Once these moves are complete, EMR will be left with strong positions in two market segments totaling $130 billion in size:
Process and Industrial (65% of sales, 5-7% market growth) provides automation and electrical technology and services to oil & gas, chemical, life sciences, food & beverage, mining, power, petrochemical, and water & wastewater markets. EMR has number one market share in measurement devices, control valves, wireless devices, and fluid control.
Commercial and Residential (35% of sales, 4-6% market growth) provides infrastructure and tools used for commercial buildings, retail sites, contractors, and homeowners. EMR has number one market share in residential & commercial compressors, commercial controls, plumbing tools, wet/dry vacs, and food waste disposers.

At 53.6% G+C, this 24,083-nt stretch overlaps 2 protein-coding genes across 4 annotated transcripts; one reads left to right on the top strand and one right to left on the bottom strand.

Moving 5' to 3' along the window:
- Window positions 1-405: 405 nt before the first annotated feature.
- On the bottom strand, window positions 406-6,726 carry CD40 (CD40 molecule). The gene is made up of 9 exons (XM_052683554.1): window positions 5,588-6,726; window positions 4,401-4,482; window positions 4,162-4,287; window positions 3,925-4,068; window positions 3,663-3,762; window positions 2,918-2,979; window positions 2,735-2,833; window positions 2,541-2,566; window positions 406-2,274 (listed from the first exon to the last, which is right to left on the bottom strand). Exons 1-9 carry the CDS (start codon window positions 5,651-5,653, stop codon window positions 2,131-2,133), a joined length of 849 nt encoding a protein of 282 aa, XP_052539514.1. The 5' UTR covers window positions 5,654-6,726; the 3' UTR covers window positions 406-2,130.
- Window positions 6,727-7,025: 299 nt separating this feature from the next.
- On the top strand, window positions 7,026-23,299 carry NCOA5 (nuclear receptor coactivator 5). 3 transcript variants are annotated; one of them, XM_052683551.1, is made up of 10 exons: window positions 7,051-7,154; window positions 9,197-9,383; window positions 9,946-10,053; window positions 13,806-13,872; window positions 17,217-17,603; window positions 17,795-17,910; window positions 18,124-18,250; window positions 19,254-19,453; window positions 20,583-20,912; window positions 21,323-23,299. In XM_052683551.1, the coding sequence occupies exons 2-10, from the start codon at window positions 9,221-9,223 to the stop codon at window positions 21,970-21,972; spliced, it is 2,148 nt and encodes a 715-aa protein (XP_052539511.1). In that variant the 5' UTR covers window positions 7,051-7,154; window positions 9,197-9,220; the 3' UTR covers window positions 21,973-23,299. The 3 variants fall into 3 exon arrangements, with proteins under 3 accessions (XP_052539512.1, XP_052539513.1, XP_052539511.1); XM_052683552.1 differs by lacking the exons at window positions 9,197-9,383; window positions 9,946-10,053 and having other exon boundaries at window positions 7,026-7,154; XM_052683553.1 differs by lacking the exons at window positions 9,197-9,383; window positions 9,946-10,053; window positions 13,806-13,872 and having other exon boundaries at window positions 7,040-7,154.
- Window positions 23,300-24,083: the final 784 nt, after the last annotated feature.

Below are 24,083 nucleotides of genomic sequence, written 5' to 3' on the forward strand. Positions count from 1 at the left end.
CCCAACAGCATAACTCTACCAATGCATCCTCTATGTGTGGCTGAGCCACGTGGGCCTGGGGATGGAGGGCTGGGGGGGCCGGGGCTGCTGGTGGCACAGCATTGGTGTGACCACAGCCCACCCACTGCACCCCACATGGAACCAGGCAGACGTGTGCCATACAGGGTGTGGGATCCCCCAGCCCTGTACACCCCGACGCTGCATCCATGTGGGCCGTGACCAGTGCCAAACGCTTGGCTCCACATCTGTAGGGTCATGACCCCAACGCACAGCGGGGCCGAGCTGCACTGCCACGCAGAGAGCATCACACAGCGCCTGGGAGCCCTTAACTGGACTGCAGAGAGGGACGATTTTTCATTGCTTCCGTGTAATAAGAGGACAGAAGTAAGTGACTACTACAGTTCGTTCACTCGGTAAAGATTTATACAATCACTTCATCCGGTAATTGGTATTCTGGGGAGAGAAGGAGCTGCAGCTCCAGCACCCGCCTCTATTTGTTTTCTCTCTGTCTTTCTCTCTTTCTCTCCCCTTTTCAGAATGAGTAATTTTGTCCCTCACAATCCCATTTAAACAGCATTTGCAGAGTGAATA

By geography, EMR generated 46% of its 2014 sales from the United States and Canada, 22% from Asia, 20% from Europe, and 12% from the Middle East, Africa, and Latin America.
Few companies have been in business as long as EMR. Not surprisingly, the business contains numerous attributes that allow it to generate high returns on invested capital. From a product perspective, EMR is well diversified. However, many of its products share a common, profitable characteristic – they represent a small percentage of an end good’s total cost but are part of a mission-critical piece of functionality. In other words, customers are happy to pay up for reliability and dependability.
For example, EMR sells many advanced instruments to oil well operators. These pieces of equipment immediately obtain pressure, temperature, flow rates, and valve position, providing operators with real-time information they need to reach quickly to any change in the condition of the well. Some of the company’s industrial valve products might also be used in deep-water oil extraction, requiring a high level of precision. Given the operational differences between customers, many of EMR’s solutions are customized and solve complex challenges. This requires an employee base composed of engineers, researchers, and other specialists.